This documentary explores the political role of classical music in Germany from the end of World War II to the fall of the Berlin wall.
"In my opinion, comrades, we really should end the monotony of this Yeah, Yeah, Yeah or whatever they call it" (SED General Secretary Walter Ulbricht about pop music).
As classical music was considered politically harmless in the former GDR, its education was highly encouraged. The regime quickly discovered its great potential for generating valuable cultural exchange – as well as much needed hard currency.
Classical music "made in the GDR" became an export hit for the regime, thanks to, for example, the Staatskapelle Dresden, the Gewandhausorchester Leipzig and renowned artists like Kurt Masur, Peter Schreier, Franz Konwitschny, Kurt Sanderling and Theo Adam.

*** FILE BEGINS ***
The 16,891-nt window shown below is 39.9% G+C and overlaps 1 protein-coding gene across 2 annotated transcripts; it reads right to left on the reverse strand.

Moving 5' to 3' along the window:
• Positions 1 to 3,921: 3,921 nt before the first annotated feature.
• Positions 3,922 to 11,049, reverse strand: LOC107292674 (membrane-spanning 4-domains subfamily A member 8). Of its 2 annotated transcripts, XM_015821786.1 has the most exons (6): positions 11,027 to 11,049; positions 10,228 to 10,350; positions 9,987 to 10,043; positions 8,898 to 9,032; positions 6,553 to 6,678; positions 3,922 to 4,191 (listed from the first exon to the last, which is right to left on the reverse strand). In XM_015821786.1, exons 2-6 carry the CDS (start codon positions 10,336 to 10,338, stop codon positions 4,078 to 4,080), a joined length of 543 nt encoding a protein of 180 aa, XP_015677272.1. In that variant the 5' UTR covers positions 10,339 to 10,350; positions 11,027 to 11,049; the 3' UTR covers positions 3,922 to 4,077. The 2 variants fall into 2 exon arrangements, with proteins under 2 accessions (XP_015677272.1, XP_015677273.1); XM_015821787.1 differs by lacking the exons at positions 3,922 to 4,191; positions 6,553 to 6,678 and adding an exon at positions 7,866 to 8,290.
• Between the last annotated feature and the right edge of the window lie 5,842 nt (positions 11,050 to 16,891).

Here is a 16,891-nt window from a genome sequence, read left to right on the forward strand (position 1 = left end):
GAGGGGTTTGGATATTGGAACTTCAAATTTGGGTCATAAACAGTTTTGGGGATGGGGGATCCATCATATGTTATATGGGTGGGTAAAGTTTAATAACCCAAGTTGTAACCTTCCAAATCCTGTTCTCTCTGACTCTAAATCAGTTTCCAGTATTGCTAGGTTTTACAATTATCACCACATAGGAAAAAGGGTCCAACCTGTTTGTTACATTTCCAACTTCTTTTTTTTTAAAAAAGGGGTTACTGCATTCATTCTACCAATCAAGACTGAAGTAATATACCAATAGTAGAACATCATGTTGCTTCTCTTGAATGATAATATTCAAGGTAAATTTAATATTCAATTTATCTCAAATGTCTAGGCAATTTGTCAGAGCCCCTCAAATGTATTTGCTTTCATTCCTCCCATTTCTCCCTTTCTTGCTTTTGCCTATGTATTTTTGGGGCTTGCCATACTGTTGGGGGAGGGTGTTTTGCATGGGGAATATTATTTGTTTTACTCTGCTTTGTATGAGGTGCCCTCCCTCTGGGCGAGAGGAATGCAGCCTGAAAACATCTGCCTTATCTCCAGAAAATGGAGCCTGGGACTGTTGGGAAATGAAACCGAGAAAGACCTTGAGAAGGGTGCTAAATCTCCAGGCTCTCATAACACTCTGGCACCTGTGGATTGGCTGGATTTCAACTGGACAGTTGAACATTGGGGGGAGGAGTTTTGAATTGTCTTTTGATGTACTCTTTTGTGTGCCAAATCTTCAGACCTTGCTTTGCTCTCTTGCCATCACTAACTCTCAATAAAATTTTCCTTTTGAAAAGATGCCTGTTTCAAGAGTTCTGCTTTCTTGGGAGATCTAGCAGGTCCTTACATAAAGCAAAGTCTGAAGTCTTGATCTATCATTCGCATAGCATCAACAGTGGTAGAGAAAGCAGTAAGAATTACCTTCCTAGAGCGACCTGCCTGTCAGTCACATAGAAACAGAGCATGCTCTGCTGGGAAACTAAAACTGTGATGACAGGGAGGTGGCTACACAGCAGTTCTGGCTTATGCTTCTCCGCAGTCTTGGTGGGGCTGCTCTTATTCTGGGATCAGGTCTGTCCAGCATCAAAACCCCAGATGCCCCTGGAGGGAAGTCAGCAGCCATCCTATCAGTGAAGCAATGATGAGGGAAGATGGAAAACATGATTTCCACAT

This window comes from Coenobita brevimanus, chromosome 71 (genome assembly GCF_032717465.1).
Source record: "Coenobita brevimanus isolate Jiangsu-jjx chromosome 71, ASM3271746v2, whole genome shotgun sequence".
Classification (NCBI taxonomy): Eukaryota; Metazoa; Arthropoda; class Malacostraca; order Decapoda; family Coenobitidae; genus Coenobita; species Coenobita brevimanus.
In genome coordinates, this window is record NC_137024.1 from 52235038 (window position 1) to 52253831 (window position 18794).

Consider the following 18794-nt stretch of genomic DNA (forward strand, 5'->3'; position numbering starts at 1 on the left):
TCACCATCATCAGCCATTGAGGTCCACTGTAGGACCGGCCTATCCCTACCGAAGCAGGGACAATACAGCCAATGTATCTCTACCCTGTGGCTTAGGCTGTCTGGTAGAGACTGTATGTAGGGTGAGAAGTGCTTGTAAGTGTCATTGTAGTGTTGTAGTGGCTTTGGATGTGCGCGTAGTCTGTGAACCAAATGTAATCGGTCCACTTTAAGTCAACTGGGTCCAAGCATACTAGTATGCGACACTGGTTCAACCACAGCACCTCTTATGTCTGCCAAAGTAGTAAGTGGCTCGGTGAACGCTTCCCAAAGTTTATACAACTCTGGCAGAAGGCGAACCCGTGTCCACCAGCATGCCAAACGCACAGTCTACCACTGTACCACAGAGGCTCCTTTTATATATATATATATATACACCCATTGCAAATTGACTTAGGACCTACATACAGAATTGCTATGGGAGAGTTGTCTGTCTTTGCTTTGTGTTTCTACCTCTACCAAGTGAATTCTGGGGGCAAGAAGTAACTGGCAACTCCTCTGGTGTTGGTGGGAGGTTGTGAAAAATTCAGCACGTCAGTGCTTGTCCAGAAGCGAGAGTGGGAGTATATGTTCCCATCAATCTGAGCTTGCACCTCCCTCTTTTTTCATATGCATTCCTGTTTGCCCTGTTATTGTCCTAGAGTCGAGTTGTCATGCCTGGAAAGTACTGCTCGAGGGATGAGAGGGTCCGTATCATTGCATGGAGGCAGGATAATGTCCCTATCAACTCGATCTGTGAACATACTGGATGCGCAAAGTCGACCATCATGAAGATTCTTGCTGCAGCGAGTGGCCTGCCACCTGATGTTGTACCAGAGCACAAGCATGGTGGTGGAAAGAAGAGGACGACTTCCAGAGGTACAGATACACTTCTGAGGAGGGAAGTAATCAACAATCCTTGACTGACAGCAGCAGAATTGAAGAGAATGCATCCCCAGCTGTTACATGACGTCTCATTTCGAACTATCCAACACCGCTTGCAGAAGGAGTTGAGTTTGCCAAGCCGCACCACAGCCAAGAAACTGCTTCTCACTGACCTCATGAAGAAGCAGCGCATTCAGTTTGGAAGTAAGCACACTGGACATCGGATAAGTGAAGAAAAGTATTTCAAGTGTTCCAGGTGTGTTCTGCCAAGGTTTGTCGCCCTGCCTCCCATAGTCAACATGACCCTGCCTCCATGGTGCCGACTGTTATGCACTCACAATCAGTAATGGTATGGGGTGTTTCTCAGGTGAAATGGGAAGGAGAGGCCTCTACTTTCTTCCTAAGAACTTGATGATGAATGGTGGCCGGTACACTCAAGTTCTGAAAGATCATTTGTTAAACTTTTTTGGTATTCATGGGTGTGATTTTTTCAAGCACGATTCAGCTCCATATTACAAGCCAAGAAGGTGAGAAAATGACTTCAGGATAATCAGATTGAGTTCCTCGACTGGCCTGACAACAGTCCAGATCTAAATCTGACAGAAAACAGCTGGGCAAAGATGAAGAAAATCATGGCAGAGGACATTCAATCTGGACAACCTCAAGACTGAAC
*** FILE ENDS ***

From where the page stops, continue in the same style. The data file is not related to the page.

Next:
Through case studies of individuals who lived under the system, 'Symphony & Socialism' explores the fates of both the privileged and the non-privileged, and delivers insight into the influence of the political system on artistic life. The film includes interviews with contemporary witnesses both from GDR and the Federal Republic of Germany (FRG)
The History of the Berliner Philharmoniker, 1933-1945
View of a free orchestral republic